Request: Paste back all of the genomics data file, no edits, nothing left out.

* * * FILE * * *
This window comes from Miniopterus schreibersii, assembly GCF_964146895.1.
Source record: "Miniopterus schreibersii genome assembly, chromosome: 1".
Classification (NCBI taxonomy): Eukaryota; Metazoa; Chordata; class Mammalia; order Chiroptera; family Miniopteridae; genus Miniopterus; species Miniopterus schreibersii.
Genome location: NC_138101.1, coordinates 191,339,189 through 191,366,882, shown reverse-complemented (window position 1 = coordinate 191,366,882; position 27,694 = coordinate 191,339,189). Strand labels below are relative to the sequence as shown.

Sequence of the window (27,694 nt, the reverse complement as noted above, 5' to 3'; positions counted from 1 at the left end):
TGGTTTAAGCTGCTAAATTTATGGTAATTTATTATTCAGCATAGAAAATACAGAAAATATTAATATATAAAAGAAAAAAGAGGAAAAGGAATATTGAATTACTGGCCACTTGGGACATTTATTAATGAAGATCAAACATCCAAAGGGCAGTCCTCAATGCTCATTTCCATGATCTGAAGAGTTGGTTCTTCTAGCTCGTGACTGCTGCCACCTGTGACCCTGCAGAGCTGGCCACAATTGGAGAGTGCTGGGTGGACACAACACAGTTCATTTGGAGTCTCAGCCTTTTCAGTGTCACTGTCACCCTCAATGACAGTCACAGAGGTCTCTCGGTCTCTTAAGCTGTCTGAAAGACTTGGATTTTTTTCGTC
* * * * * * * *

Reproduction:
This window comes from Miniopterus schreibersii, assembly GCF_964146895.1.
Source record: "Miniopterus schreibersii genome assembly, chromosome: 1".
Classification (NCBI taxonomy): Eukaryota; Metazoa; Chordata; class Mammalia; order Chiroptera; family Miniopteridae; genus Miniopterus; species Miniopterus schreibersii.
Genome location: NC_138101.1, coordinates 191,339,189 through 191,366,882, shown reverse-complemented (window position 1 = coordinate 191,366,882; position 27,694 = coordinate 191,339,189). Strand labels below are relative to the sequence as shown.

Sequence of the window (27,694 nt, the reverse complement as noted above, 5' to 3'; positions counted from 1 at the left end):
TGGTTTAAGCTGCTAAATTTATGGTAATTTATTATTCAGCATAGAAAATACAGAAAATATTAATATATAAAAGAAAAAAGAGGAAAAGGAATATTGAATTACTGGCCACTTGGGACATTTATTAATGAAGATCAAACATCCAAAGGGCAGTCCTCAATGCTCATTTCCATGATCTGAAGAGTTGGTTCTTCTAGCTCGTGACTGCTGCCACCTGTGACCCTGCAGAGCTGGCCACAATTGGAGAGTGCTGGGTGGACACAACACAGTTCATTTGGAGTCTCAGCCTTTTCAGTGTCACTGTCACCCTCAATGACAGTCACAGAGGTCTCTCGGTCTCTTAAGCTGTCTGAAAGACTTGGATTTTTTTCGTC